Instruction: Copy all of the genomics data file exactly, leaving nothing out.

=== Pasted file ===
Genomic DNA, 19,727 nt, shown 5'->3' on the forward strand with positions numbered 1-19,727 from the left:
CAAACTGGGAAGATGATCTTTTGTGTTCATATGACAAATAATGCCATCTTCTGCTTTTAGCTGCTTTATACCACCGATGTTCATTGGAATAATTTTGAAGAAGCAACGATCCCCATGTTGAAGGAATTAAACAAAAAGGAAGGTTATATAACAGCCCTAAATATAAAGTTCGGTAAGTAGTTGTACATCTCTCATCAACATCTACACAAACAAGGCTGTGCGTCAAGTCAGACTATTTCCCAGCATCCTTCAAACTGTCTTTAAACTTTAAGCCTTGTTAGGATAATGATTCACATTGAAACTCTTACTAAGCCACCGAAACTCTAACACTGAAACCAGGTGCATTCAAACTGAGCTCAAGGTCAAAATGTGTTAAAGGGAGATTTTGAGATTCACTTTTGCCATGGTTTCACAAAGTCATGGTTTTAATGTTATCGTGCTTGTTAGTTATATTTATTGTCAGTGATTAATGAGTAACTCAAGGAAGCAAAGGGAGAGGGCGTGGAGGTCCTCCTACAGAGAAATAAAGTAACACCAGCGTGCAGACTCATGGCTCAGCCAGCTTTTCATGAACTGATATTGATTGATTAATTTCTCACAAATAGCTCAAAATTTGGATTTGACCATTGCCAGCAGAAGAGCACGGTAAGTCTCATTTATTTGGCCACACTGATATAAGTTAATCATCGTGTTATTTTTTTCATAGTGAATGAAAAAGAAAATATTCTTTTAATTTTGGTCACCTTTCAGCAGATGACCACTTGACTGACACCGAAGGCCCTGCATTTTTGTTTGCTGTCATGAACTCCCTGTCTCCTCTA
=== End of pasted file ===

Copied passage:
Genomic DNA, 19,727 nt, shown 5'->3' on the forward strand with positions numbered 1-19,727 from the left:
CAAACTGGGAAGATGATCTTTTGTGTTCATATGACAAATAATGCCATCTTCTGCTTTTAGCTGCTTTATACCACCGATGTTCATTGGAATAATTTTGAAGAAGCAACGATCCCCATGTTGAAGGAATTAAACAAAAAGGAAGGTTATATAACAGCCCTAAATATAAAGTTCGGTAAGTAGTTGTACATCTCTCATCAACATCTACACAAACAAGGCTGTGCGTCAAGTCAGACTATTTCCCAGCATCCTTCAAACTGTCTTTAAACTTTAAGCCTTGTTAGGATAATGATTCACATTGAAACTCTTACTAAGCCACCGAAACTCTAACACTGAAACCAGGTGCATTCAAACTGAGCTCAAGGTCAAAATGTGTTAAAGGGAGATTTTGAGATTCACTTTTGCCATGGTTTCACAAAGTCATGGTTTTAATGTTATCGTGCTTGTTAGTTATATTTATTGTCAGTGATTAATGAGTAACTCAAGGAAGCAAAGGGAGAGGGCGTGGAGGTCCTCCTACAGAGAAATAAAGTAACACCAGCGTGCAGACTCATGGCTCAGCCAGCTTTTCATGAACTGATATTGATTGATTAATTTCTCACAAATAGCTCAAAATTTGGATTTGACCATTGCCAGCAGAAGAGCACGGTAAGTCTCATTTATTTGGCCACACTGATATAAGTTAATCATCGTGTTATTTTTTTCATAGTGAATGAAAAAGAAAATATTCTTTTAATTTTGGTCACCTTTCAGCAGATGACCACTTGACTGACACCGAAGGCCCTGCATTTTTGTTTGCTGTCATGAACTCCCTGTCTCCTCTA